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So to mankind, in darkness lost,

The beam of ardour dies.
Wan Moon, thy nightly task is done,
And now, encurtain'd in the main,

Thou sinkest into rest ;
But I, in vain, on thorny bed
Shall woo the god of soft repose-



ILL-FATED maid, in whose unhappy train Chill poverty and misery are seen,

Anguish and discontent, the unhappy bane Of life, and blackener of each brighter scene.

Why to thy votaries dost thou give to feel
So keenly all the scorns—the jeers of life?
Why not endow them to endure the strife

With apathy's invulnerable steel,
Of self-content and ease, each torturing wound

to heal ?

Ah! who would taste your self-deluding joys, That lure the unwary to a wretched doom,

That bid fair views and flattering hopes arise, Then hurl them headlong to a lasting tomb?

What is the charm which leads thy victims on

To persevere in paths that lead to woe?
What can induce them in that rout to go,

In which innumerous before have gone,
And died in misery, poor and woe-begone.

Yet can I ask what charms in thee are found; I, who have drunk from thine ethereal rill,

And tasted all the pleasures that abound Upon Parnassus' loved Aonian hill? [thrill!

I, through whose soul the Muses' strains aye Oh! I do feel the spell with which I'm tied ;

And though our annals fearful stories tell, How Savage languish’d, and how Otway died, Yet must I persevere, let whate'er will betide.


Why should I blush to own I love?
"Tis Love that rules the realms above.
Why should I blush to say to all,
That Virtue holds my heart in thrall ?

Why should I seek the thickest shade,
Lest Love's dear secret be betray'd ?
Why the stern brow deceitful move,
When I am languishing with love?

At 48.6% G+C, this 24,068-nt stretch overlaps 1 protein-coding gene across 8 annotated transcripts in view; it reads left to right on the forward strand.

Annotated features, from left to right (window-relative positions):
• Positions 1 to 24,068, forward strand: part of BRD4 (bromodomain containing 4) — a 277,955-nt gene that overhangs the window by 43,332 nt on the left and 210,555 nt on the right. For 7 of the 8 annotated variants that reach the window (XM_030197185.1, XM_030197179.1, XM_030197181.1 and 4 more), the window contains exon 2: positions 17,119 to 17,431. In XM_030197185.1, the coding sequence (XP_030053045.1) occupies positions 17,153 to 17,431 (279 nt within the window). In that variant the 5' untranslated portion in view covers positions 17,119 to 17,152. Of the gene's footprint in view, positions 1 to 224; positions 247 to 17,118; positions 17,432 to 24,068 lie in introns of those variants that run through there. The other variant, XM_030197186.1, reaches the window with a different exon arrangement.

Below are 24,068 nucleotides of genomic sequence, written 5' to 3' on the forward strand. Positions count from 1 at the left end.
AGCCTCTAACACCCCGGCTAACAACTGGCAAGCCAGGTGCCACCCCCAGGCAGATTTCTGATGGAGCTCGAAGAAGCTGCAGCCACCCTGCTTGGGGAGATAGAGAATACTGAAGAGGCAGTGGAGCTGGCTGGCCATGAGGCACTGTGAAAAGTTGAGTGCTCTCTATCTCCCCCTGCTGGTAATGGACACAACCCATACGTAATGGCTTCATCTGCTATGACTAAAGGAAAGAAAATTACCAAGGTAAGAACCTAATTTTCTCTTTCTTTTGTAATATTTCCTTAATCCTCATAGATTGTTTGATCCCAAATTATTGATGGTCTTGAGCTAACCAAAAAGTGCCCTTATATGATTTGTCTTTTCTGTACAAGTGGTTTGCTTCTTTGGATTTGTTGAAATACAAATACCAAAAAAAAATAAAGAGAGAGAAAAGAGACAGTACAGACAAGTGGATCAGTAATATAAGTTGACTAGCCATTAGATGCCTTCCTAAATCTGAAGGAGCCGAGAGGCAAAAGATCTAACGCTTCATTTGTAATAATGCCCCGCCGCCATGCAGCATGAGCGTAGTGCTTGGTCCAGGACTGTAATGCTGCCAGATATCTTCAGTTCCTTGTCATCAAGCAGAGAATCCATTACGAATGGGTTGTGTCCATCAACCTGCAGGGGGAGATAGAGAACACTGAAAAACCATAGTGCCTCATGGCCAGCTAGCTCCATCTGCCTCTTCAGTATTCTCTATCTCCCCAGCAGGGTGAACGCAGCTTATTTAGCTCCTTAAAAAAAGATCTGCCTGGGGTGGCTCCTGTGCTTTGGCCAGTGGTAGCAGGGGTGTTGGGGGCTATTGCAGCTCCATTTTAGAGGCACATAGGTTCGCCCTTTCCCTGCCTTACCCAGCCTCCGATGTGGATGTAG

Is it weakness thus to dwell
On passion that I dare not tell ?
Such weakness I would ever prove;
'Tis painful, though 'tis sweet to love.


HARK! how the merry bells ring jocund round,
And now they die upon the veering breeze;

Anon they thunder loud
Full on the musing ear.

Wafted in varying cadence, by the shore
Of the still twinkling river, they bespeak

A day of jubilee,
An ancient holiday.

And lo! the rural revels are begun,
And gaily echoing to the laughing sky,

On the smooth shaven green
Resounds the voice of Mirth.

Alas! regardless of the tongue of Fate,
That tells them 'tis but as an hour since they

Who now are in their graves
Kept up the Whitsun dance.

And that another hour, and they must fall
Like those who went before, and sleep as still

Beneath the silent sod,
A cold and cheerless sleep.

Yet why should thoughts like these intrude to scare
The vagrant Happiness, when she will deign

To smile upon us here,
A transient visitor ?

Mortals! be gladsome while ye have the power,
And laugh and seize the glittering lapse of joy;

In time the bell will toll
That warns ye to your graves.

I to the woodland solitude will bend
My lonesome way–where Mirth's obstreperous

Shall not intrude to break
The meditative hour.

There will I ponder on the state of man,
Joyless and sad of heart, and consecrate

This day of jublilee
To sad reflection's shrine;

And I will cast my fond eye far beyond
This world of care, to where the steeple loud

Shall rock above the sod,
Where I shall sleep in peace.


Not unfamiliar to mine ear,
Blasts of the night! ye howl as now

My shuddering casement loud

With fitful force ye beat.
Mine ear has dwelt in silent awe,
The howling sweep, the sudden rush;

And when the passing gale
Pour’d deep the hollow dirge.


Cum ruit imbriferum ver :
Spicea jam campis cum messis inhorruit, et cum
Frumenta in viridi stipula lactentia turgent.
Cuncta tibi Cererem pubes agrestis adoret.


Moon of Harvest, herald mild
Of plenty, rustic labour's child,
Hail! oh hail! I greet thy beam,
As soft it trembles o'er the stream,
And gilds the straw-thatch'd hamlet wide,

Where Innocence and Peace reside! 'Tis thou that gladd'st with joy the rustic throng, Promptest the tripping dance, the exhilarating

· song.

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